Two versions of the Puzzlebox Orbit system are being offered to the public. The first is designed for use with mobile devices like tablets and smartphones. A NeuroSky MindWave Mobile EEG headset communicates with the device via Bluetooth. Proprietary software then analyzes the brainwave data in real time and translates the input as command signals, which are sent to the helicopter via an IR adapter plugged into the device’s audio jack.

This system isn’t quite ready for all mobile operating platforms, though. The team is “happy on Android but don’t have access to a wide variety of hardware for testing,” confirmed Castellotti, adding “Some tuning after release is expected. We’ll have open source code available to iOS developers and will have initiated the App Store evaluation process if it’s not already been approved.”

The second offering comes with a Puzzlebox Pyramid, which was developed completely in-house and has a dual role as a home base for the Orbit helicopter and a remote control unit. At its heart is a programmable micro-controller that’s compatible with Arduino boards. On one face of the pyramid there’s a broken circle of multi-colored LED lights in a clock face configuration. These are used to indicate levels of concentration, mental relaxation, and the quality of the EEG signal from a NeuroSky MindWave EEG headset (which wirelessly communicates with a USB dongle plugged into the rear of the pyramid).

Twelve infrared LEDs to the top of each face actually control the Orbit helicopter, and with some inventive tweaking, these can also be used to control other IR toys and devices (including TVs).

In either case, a targeted mental state can be assigned to a helicopter control or flight path (such as hover in place or fly in a straight line) and actioned whenever that state is detected and maintained. Estimated Orbit flight time is around eight minutes (or more), after which the user will need to recharge the unit for 30 minutes before the next take-off.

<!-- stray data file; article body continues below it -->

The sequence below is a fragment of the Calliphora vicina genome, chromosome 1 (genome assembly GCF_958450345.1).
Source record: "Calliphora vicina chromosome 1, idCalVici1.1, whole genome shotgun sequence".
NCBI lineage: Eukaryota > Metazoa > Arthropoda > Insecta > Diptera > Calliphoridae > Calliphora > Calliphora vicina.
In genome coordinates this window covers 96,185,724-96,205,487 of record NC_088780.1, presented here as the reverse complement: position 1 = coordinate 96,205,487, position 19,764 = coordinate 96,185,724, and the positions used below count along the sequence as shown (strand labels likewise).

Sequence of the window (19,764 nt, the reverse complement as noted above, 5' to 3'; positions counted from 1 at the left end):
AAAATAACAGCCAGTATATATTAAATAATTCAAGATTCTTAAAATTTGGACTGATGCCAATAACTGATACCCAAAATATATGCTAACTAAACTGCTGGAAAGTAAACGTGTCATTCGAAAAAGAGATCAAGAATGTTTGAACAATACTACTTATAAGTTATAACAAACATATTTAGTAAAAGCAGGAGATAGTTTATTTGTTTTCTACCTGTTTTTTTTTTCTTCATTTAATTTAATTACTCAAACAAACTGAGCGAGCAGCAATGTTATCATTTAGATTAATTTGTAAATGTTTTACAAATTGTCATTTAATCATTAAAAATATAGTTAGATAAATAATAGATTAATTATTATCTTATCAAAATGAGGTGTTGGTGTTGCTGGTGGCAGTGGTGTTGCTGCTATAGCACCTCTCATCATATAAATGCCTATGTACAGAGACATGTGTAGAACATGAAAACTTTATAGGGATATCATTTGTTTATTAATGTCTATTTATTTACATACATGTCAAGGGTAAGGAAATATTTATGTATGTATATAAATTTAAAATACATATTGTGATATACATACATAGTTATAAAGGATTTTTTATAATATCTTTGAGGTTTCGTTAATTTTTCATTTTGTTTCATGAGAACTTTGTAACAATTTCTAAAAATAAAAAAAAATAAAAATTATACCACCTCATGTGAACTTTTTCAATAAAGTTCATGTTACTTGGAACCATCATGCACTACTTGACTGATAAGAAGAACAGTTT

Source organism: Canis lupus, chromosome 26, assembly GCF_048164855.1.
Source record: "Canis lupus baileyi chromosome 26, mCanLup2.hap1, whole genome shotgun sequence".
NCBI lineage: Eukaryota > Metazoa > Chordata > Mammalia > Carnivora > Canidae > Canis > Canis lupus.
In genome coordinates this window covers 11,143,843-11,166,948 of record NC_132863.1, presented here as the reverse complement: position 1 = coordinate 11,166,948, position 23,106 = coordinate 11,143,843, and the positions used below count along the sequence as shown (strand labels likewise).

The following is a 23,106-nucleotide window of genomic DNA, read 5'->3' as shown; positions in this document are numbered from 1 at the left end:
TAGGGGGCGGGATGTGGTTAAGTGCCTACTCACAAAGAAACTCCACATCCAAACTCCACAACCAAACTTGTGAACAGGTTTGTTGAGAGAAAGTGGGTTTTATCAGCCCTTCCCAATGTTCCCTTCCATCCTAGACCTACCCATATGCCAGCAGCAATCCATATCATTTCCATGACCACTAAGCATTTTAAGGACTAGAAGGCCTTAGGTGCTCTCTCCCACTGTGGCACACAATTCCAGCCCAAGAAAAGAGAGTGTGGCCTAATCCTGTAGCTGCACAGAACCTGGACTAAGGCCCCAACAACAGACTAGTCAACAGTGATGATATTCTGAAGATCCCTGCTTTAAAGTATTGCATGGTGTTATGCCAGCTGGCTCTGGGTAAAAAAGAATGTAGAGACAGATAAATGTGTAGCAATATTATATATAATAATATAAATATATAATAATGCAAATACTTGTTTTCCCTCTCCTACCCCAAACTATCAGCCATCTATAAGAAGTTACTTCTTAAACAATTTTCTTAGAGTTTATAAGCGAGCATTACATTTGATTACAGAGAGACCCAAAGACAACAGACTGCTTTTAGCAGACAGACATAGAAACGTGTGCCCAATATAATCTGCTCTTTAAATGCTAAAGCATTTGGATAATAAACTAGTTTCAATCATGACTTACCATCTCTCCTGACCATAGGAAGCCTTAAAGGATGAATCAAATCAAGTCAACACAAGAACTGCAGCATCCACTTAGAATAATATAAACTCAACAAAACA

At the time of writing, a crowd-funding campaign on Kickstarter to take the prototype system into mass production has attracted almost three times its target. The Puzzlebox team has already secured enough hardware and materials to start shipping the first wave of Orbits next month. International backers will get their hands on the system early next year.

The brain-controlled helicopter is only a part of the package, however. The development team has promised to release the source code for the Linux/Mac/PC software and mobile apps, all protocols, and available hardware schematics under open-source licenses. Step-by-step how-to guides are also in the pipeline (like the one already on the Instructables website), together with educational aids detailing how everything works.

“We have prepared contributor tools for Orbit, including a wiki, source code browser, and ticket tracking system,” said Castellotti. “We are already using these tools internally to build the project. Access to these will be granted when the Kickstarter campaign closes.”

“We would really like to underline that we are producing more than just a brain-controlled helicopter,” he stressed. “The toy and concept is fun and certainly the main draw, but the true purpose lies in the open code and hacking guides. We don’t want to be the holiday toy that gets played with for ten minutes then sits forever in the corner or on a shelf. We want owners to be able to use the Orbit to experiment with biofeedback – practicing how to concentrate better or to unwind and relax with this physical and visual aid.”

“And when curiosity kicks in and they start to wonder how it actually works, all of the information is published freely. That’s how we hope to share knowledge and foster a community. For example, a motivated experimenter should be able to start with the hardware we provide, and using our tools and guides learn how to hack support for driving a remote controlled car or causing a television to change channels when attention levels are measured as being low for too long a period of time. Such advancements could then be contributed back to the rest of our users.”

The Kickstarter campaign will close on December 8, after which the team will concentrate its efforts on getting Orbit systems delivered to backers and ensure that all the background and support documentation is in place. If all goes according to plan, a retail launch could follow as soon as Q1 2013.

It is hoped that the consumer Puzzlebox Orbit mobile/tablet edition with the NeuroSky headset will remain under US$200, followed by the Pyramid version at an as-yet undisclosed price.